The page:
Only twice in the information age have we had such a paradigm shift in global infrastructure reform—the computer and the internet. While the computer taught us how to store and process data, the Internet built off that ability and furthered the conversation by teaching us how to transfer that information. Blockchain takes another massive step forward—it builds off the internet, adding to the story of information storage and transfer—but, it teaches us a new, priceless and not yet understood skill: how to transfer value.

This third wave kicked off with a rough start—as happens with the birth of new technologies and their corresponding liberties. Blockchain has, thus far, been totally unregulated. Many, doubtless, have taken advantage. A young child, stretching their arms for the first couple times might knock over a cookie jar or two. Eventually, however, they learn to use their faculties—for evil or for good. As such, while it’s wise to be skeptical at this phase in blockchain’s evolution, it’s important not to be blind to its remarkable implications in a post-regulated world, so that we may wield its faculties like a surgeon’s scalpel—not for evil or snake-oil sales, but for the creation of more good, for the flourishing of commonwealth.

But what of the volatility in blockchain markets? People agree Bitcoin has value, but they don’t understand why they are in agreement, and so cryptomarkets fluctuate violently.  Stable blockchain economies will require new symbolic gold standards that clearly articulate why someone would agree to support each market, to anchor common agreement with stability. The more globally shared these new value standards, the better.

Is education more valuable than gold? What about healthcare or nutrition or clean water?

We set out in 2018 to prove a hypothesis—we believe that if you back a cryptocurrency economy with a globally agreed upon inherent value like education, you can solve for volatility and stabilize a mature long lasting cryptomarket that awards everyone who adds value to that market in a decentralized way without the friction of individual partnerships.

What if education was a new gold standard?

And what if this new Learning Economy had protocols to award everyone who is helping to steward the growth of global education?

Education is a mountain. Everyone takes a different path to the top. Blockchain allows us to measure all of those unique learning pathways, online and in classrooms, into immutable blockchain Learning Ledgers.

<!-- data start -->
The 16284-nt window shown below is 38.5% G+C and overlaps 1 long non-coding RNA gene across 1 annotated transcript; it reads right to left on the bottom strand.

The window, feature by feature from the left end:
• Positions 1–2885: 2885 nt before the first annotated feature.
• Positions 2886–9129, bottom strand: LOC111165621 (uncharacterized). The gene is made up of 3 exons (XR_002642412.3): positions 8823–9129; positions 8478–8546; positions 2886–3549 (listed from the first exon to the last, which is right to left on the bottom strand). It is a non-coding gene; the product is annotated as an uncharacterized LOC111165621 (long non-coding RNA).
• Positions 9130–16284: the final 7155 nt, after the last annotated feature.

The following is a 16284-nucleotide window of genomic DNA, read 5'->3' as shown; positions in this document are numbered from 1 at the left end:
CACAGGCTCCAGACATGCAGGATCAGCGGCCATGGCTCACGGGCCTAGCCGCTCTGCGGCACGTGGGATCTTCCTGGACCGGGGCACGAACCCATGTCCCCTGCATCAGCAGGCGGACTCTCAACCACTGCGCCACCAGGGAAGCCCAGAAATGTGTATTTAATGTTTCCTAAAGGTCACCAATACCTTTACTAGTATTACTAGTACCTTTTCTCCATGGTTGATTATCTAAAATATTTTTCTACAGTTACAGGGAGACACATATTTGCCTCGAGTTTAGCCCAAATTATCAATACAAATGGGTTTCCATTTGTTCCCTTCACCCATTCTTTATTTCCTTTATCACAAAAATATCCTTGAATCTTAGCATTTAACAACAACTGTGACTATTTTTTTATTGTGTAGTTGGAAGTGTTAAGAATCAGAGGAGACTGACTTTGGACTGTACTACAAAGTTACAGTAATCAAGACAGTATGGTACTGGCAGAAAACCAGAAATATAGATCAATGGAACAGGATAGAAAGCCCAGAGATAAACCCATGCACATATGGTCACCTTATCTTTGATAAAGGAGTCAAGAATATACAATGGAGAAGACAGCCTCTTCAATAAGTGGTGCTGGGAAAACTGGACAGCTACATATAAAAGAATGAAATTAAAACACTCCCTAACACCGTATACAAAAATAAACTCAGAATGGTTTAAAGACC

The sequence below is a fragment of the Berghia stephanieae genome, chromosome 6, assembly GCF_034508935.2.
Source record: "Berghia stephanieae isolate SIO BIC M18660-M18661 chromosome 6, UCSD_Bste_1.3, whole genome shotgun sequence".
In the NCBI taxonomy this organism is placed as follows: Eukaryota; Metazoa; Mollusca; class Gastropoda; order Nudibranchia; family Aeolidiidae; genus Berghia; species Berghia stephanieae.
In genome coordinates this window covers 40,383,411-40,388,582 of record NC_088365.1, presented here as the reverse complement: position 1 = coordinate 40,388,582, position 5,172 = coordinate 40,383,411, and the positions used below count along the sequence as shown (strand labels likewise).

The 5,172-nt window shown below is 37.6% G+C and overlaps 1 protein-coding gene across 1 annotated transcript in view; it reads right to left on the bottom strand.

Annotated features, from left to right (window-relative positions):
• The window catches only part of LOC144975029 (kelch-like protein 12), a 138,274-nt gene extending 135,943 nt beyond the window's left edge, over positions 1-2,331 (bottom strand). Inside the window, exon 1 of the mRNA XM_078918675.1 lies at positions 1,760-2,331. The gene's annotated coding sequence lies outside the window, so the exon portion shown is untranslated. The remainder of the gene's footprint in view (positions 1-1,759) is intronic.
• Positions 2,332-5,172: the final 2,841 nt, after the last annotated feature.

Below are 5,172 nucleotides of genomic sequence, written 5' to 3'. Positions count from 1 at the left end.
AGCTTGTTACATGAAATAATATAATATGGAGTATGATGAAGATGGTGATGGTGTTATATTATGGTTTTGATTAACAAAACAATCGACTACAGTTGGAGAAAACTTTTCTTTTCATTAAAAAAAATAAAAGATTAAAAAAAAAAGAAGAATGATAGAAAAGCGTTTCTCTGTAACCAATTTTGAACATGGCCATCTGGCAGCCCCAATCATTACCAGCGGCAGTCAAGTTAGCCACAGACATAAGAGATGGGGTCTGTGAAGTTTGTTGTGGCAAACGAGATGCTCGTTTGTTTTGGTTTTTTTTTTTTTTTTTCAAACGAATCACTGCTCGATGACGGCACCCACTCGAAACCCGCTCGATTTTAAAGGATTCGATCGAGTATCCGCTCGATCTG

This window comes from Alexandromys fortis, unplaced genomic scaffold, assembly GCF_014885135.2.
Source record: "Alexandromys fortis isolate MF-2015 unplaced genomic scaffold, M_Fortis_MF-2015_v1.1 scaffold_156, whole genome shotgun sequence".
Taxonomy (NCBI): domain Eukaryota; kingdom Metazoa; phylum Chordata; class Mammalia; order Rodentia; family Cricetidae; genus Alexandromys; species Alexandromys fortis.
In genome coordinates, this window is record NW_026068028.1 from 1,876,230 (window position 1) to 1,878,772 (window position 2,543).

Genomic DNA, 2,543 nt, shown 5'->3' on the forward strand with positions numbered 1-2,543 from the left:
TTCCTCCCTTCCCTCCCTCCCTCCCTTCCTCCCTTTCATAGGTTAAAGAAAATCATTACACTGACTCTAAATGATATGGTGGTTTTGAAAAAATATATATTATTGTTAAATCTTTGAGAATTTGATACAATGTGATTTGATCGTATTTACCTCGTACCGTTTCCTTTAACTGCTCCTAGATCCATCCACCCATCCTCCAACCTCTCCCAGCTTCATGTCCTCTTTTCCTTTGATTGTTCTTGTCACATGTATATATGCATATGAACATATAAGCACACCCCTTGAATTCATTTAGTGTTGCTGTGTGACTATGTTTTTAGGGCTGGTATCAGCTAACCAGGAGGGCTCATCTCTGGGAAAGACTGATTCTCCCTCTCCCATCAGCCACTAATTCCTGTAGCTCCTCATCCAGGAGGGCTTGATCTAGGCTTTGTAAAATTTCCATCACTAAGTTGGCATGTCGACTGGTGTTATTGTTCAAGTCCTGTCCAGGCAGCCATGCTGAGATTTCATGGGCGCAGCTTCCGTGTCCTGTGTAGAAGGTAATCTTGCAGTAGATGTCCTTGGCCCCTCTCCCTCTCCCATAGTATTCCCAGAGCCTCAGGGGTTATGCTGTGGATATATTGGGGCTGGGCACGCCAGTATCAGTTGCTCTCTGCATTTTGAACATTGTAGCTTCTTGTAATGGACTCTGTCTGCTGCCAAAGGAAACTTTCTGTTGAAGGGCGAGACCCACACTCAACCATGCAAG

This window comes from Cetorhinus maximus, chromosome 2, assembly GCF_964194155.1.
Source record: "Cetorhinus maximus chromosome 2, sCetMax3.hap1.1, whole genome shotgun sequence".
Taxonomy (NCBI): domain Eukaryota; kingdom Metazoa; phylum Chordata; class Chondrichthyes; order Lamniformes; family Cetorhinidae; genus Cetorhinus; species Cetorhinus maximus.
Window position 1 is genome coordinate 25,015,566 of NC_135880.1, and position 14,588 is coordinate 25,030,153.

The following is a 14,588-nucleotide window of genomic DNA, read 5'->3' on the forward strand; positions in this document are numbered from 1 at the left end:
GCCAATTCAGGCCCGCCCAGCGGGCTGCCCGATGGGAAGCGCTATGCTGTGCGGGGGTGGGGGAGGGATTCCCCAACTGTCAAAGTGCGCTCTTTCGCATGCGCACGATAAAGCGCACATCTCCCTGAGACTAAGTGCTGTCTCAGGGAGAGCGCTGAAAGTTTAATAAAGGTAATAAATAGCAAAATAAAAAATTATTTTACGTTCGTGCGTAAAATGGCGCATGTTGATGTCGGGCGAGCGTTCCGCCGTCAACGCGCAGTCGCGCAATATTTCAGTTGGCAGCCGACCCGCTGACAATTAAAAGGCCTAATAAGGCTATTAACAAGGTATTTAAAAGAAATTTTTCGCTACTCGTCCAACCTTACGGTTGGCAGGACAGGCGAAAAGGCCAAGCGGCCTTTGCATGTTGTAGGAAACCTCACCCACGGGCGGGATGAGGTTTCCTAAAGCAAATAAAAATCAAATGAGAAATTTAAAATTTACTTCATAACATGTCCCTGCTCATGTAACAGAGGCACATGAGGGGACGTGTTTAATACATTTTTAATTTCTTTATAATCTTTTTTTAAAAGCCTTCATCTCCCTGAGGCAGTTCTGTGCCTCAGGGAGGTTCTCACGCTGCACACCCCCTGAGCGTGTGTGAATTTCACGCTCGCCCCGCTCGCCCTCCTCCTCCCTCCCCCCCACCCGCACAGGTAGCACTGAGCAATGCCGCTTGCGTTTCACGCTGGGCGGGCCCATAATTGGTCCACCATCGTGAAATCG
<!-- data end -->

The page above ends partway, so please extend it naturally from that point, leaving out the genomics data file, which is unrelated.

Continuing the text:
By quantifying the true value of education, a whole economy can be built around it to pay students to learn, educators to create substantive courses, and stewards to help the Learning Economy grow. It was designed to provide a decentralized way for everyone adding value to global education to coordinate around the commonwealth without the friction of individual partnerships. Imagine the same for healthcare, nutrition, and our environment?

Imagine a world where we can pay refugees to learn languages as they find themselves in foreign lands, a world where we can pay those laid off by the tide of automation to retrain themselves for the new economy, a world where we can pay the next generation to prepare themselves for the unsolved problems of tomorrow.

Imagine new commonwealth economies that alleviate the global burdens of poverty, disease, hunger, inequality, ignorance, toxic water, and joblessness. Commonwealths that orbit inherent values, upheld by immutable blockchain protocols that reward anyone in the ecosystem stewarding the economy—whether that means feeding the hungry, providing aid for the global poor, delivering mosquito nets in malaria-ridden areas, or developing transformative technologies that can provide a Harvard-class education to anyone in the world willing to learn.

These worlds are not out of reach—we are only now opening our eyes to the horizons of blockchain, decentralized coordination, and new gold standards. Even though coordination is the last of the seventeen sustainable development goals, when solved, its tide will lift for the rest—a much-needed rocket fuel for global prosperity.

“Let us raise a standard to which the wise and the honest can repair.”  —George Washington
Hannah Bergstrom
Hannah Bergstrom is a Diplomatic Courier Correspondent and Brand Ambassador for the Learning Economy.
The views presented in this article are the author’s own and do not necessarily represent the views of any other organization.